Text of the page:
Wild Nettle Tempura

Updated on March 4, 2020
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Richard is a wild food enthusiast and has used wild plants in his diet for the past seven years. He is also a foraging instructor.

Nettle tempura cooked on a foraging course
Nettle tempura cooked on a foraging course | Source

Nettle Tempura Recipe

Nettles (Urtica dioica) are a well known wild edible plant. There is no doubt that you will have gotten stung at some point in your life, but did you know that this widely available free food makes a wonderful wild alternative to cultivated greens?

In fact, nettles are a powerhouse of nutrition, and I would consider them a superfood. They are 1.4 times as mineral-dense as spinach, and they are notably rich in potassium, calcium, magnesium, vitamin C, beta carotene, vitamin A, iron and protein (according to Wild and Curious Foraging).

They are one of my favourite wild greens because they can be found and foraged throughout most of the year, unless you have had an especially hard winter. Nettles are not only great as a food, their strong, fibrous stems can be harvested and made into rope, fishing nets and even clothes!

Nowadays we see them as a pest and a weed we have to remove from our gardens and allotments. Instead of spraying and pulling out this valuable free food source, why not eat them instead?

Aside from the usual teas and soups that we associate with this plant, there are many other things we can do. They are essentially a green leafy vegetable that can be used just like any cultivated counterpart.

Here I show you a very simple and an extremely delicious way to prepare this fantastic wild plant. Nettle tempura is a great way to introduce this foraged food to parents and children alike.

Young nettle
Young nettle | Source

Cook Time

Prep time: 30 min
Cook time: 15 min
Ready in: 45 min
Yields: 4 servings (approximately)


  • 180 grams young nettle leaves
  • 80 grams hodmedod's yellow pea or fava bean flour
  • 100 milliliters sparkling spring water
  • 2 litres olive oil (or enough to fill your pan 1-2 inches for deep-frying)
  • Pinch of sea salt

Note About Measurements

Some of the weights are approximations and are close enough to produce the desired outcome, but be ready to tweak the figures to make the perfect batter. I rarely cook with measurements, so I have had to use a little guesswork to achieve the quantities listed. Making batter is an easy task, and I would advise you to add a little sparkling spring water at a time until you reach the desired consistency.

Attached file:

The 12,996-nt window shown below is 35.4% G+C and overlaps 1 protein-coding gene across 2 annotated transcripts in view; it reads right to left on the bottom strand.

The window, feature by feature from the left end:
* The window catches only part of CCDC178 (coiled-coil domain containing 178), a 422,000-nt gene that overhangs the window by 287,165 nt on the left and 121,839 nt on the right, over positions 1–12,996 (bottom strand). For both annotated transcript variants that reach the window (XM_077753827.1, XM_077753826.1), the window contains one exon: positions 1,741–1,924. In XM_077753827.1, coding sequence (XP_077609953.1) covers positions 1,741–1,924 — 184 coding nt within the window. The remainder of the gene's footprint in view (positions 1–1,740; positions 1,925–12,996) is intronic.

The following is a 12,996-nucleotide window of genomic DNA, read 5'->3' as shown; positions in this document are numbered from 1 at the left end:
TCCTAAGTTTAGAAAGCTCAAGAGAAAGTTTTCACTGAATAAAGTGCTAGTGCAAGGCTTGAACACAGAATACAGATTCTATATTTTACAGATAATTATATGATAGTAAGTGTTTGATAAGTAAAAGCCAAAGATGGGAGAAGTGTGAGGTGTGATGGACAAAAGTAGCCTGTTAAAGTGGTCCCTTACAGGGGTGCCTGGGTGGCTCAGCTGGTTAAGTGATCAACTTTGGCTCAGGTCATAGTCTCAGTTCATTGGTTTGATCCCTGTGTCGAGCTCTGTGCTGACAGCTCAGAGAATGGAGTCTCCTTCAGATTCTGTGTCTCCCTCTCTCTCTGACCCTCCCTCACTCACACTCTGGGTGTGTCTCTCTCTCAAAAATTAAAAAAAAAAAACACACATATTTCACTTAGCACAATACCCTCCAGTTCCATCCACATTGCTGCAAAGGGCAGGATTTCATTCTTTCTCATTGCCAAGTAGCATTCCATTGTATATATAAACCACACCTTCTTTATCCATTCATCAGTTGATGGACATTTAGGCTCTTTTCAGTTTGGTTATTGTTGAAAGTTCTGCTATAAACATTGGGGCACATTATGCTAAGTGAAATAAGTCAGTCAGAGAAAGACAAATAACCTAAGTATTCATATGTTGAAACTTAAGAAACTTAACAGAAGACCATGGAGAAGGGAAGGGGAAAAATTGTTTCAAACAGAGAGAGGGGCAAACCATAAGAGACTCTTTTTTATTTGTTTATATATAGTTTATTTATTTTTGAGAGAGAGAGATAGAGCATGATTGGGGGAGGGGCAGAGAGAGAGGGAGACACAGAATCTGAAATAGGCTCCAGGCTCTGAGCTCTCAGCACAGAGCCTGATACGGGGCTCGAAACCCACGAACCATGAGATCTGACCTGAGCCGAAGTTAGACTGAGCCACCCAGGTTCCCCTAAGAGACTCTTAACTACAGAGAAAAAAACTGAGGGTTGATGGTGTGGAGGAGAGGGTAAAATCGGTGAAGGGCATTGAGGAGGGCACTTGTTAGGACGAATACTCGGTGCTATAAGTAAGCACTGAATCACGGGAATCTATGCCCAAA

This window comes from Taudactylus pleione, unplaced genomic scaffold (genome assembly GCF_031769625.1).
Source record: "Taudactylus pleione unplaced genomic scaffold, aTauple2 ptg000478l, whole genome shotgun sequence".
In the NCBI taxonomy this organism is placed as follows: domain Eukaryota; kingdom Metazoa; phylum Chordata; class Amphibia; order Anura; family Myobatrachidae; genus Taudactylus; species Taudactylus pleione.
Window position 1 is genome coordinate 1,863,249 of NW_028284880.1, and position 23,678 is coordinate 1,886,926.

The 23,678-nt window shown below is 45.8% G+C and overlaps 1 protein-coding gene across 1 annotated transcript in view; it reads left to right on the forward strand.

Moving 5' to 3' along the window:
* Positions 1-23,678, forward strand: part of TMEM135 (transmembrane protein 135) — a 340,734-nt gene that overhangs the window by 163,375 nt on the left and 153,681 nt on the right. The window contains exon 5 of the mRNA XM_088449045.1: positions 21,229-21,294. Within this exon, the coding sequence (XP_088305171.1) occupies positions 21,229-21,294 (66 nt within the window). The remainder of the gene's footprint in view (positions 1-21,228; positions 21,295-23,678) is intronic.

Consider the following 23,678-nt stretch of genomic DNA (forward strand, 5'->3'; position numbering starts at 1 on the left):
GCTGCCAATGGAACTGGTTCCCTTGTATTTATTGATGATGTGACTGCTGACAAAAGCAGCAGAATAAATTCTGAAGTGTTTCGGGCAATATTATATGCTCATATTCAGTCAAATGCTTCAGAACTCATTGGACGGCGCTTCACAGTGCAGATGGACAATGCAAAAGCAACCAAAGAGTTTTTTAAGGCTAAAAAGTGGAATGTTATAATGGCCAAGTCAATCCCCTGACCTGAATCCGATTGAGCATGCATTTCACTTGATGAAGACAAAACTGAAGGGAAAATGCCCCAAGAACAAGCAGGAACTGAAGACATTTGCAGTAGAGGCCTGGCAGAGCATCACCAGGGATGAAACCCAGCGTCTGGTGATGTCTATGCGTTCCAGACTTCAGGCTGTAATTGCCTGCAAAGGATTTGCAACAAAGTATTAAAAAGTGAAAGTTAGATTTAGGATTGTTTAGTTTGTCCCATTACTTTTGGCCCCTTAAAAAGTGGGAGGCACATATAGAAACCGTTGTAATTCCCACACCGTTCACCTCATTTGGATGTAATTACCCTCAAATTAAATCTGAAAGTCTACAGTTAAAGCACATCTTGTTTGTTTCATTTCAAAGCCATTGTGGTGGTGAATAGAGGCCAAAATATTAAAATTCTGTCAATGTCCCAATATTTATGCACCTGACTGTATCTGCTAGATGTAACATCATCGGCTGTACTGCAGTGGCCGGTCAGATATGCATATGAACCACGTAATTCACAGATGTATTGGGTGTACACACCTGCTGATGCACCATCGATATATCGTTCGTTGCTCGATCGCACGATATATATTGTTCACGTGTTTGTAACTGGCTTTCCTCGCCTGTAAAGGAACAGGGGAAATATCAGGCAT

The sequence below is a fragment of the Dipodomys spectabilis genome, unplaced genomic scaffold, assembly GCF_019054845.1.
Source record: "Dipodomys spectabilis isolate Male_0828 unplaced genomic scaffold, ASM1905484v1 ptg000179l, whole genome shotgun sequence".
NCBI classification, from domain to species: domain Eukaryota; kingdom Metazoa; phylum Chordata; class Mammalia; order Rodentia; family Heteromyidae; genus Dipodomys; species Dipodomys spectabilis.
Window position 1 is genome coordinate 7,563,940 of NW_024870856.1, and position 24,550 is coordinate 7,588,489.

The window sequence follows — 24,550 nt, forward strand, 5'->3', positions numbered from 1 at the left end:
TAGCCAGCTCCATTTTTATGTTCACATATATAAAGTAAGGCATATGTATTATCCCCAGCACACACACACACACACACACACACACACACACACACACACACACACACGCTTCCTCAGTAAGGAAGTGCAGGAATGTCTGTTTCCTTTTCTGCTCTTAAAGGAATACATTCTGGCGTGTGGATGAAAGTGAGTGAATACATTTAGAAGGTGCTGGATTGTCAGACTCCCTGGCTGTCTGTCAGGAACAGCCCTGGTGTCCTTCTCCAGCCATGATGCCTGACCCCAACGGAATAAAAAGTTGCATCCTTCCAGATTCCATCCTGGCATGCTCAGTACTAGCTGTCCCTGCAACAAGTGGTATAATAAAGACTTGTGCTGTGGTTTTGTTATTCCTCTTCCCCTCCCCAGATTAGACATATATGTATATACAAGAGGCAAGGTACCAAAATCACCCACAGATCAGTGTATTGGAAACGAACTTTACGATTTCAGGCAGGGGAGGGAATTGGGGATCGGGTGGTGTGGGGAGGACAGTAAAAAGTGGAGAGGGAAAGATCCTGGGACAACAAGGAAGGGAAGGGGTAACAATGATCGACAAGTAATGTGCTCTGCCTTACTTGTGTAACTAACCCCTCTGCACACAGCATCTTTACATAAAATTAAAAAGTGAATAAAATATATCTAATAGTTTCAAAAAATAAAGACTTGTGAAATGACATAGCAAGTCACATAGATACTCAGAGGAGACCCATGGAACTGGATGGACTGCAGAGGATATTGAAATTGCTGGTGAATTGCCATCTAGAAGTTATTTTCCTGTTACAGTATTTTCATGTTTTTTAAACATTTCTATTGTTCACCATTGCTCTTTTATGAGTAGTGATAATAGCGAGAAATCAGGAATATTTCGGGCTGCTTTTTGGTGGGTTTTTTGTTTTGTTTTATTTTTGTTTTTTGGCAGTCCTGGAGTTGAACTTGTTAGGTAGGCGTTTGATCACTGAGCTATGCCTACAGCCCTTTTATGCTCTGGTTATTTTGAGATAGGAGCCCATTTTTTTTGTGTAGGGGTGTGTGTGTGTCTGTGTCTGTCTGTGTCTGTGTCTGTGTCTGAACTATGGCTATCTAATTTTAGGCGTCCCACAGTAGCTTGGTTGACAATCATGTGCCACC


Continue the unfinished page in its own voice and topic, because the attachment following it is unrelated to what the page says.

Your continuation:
1. Pick your young nettle leaves from a clean. unpolluted source. Gather a small bag full or however many leaves you wish to cook. Use gloves if you are not confident in picking the leaves without getting stung.
  2. Wash the leaves in filtered or bottled water just to remove any debris or bugs. You can skip this step if you do not mind a little extra protein in the form of aphids!
  3. Mix your batter. I use hodmedods yellow pea or fava bean flour, but you can use any organic flour (personal preference). Add the sparkling spring water to a bowl of approximately 100g of flour. Stir in the water bit by bit until you achieve a thick and runny consistency that only just coats the nettle leaf but doesn't run right off either.
  4. Preheat a pan with enough olive oil to submerge the leaves for frying. Test it with a little batter until it reaches the ideal temperature and then dip your leaves in the batter frying immediately. Depending how hot your oil is it may take as little as 20 seconds for each leaf to be ready and crispy. Be quick and observant, you don't want the leaves to burn!
  5. Lay each leaf on a plate with a kitchen towel to allow any excess oil to soak away. Salt lightly and enjoy.

Final Comments and Tips

Please be aware that whilst nettles are an easy plant that many of us can identify, there are a few precautions that you should consider when you are out picking this wild edible.

  • Be 110% certain that you can identify a nettle. Whilst there are not really any poisonous look-a-likes, it is always good to know what you are looking for. You may find white dead nettles (Lamium album), hedge wound wort (Stachys sylvatica) amongst others of the same species which are all in the mint family, have different flowers and do not sting.
  • Pick away from polluted areas; for example, busy roadsides, cities, agriculture where the farmer has sprayed.
  • If you are harvesting from private property, seek the land owner's permission.
  • Be considerate of your surroundings, pick only what you need and leave enough for wildlife and any other foragers.
  • If you are still unsure and would rather seek the help of an experienced forager, you can find a reliable directory that hosts foraging instructors throughout the world by referring to the Association of Foragers.

I hope this short recipe has inspired you to go out there and try stinging nettles in your diet. They are a wonderful food and you are certainly missing out if you have not yet taken this wild plant into your home kitchen.

Have you eaten nettles before? If yes, what did you do with them?

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This content is accurate and true to the best of the author’s knowledge and is not meant to substitute for formal and individualized advice from a qualified professional.

© 2020 Richard Mawby


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